Commentary to Vidui Part Three
We have forced others to do what they don’t want to do, including selling something they don’t want to sell . We cut people off from their desires, from Hashem , by complaining about them to Him, and by depriving them of what He has given them . We insinuate accusations without openly accusing others, thereby robbing them of their reputations . We are willing participants in groups that function with the rejection of one Halachah or another . We use God’s world in ways He does not want it to be used.
The generation most noted for its חמס was that of the flood. The Midrash says that when a man brought out a basket full of fruit to sell, one would come and sieze less than a penny’s worth and then everyone would come and steal less than a penny’s worth. The victim would have nothing left, not even recourse to the law, since no one stole more than a penny’s worth. The structure of the man’s world was being attacked. The law could do nothing for him. Society had no way to protect him. This is also true of forcing someone to agree to something he doesn’t really want to do. Once he has agreed there is nothing he can do, but he didn’t want to agree. This would include forcing a spouse, a friend, or a sibling through intimidation, and then saying, “But you agreed!”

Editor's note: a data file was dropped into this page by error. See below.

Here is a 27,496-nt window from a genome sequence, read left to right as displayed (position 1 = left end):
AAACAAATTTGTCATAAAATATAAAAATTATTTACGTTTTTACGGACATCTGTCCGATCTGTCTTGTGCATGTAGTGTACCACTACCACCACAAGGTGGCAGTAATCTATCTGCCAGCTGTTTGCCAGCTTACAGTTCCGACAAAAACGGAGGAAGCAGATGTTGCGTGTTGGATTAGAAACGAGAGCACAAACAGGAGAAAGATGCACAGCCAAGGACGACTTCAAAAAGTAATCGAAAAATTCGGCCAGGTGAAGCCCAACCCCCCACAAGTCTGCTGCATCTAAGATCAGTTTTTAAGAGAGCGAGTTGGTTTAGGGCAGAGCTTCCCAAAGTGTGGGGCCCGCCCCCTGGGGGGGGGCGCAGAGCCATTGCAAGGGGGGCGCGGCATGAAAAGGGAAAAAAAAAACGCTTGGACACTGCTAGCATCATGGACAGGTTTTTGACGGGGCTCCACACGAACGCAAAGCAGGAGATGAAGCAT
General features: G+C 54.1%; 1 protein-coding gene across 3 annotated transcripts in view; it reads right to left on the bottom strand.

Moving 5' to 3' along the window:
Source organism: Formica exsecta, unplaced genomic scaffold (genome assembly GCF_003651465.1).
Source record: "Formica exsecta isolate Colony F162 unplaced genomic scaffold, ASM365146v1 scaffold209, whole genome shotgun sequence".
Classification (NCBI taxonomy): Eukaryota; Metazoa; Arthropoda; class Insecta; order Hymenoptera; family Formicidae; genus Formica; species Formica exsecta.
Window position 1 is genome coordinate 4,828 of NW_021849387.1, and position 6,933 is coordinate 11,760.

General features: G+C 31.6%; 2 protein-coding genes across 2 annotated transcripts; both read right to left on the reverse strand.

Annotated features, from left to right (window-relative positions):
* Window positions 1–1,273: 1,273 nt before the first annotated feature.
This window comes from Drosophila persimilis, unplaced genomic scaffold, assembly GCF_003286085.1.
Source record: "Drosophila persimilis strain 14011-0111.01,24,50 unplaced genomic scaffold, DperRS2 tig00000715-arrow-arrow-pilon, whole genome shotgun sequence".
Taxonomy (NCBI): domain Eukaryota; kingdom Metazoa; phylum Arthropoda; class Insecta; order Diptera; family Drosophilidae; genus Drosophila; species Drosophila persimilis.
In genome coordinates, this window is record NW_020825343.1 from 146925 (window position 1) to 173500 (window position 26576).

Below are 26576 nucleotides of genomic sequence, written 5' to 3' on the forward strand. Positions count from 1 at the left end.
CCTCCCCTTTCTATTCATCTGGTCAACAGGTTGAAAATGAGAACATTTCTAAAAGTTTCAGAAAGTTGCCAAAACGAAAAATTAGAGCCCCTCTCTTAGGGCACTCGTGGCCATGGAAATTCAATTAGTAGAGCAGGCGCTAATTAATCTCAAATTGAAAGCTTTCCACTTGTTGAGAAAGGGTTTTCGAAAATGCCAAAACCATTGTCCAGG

We have accused falsely . We have made God secondary to falsehood by sinning in general, and more specifically, by lying willingly and ignoring God’s will. We have piled on one lie on top of another in order to support our first lie , . We are unwilling to overlook any shortcomings or mistakes in others, especially enemies . We have joined together with groups of people who do evil and falsehood .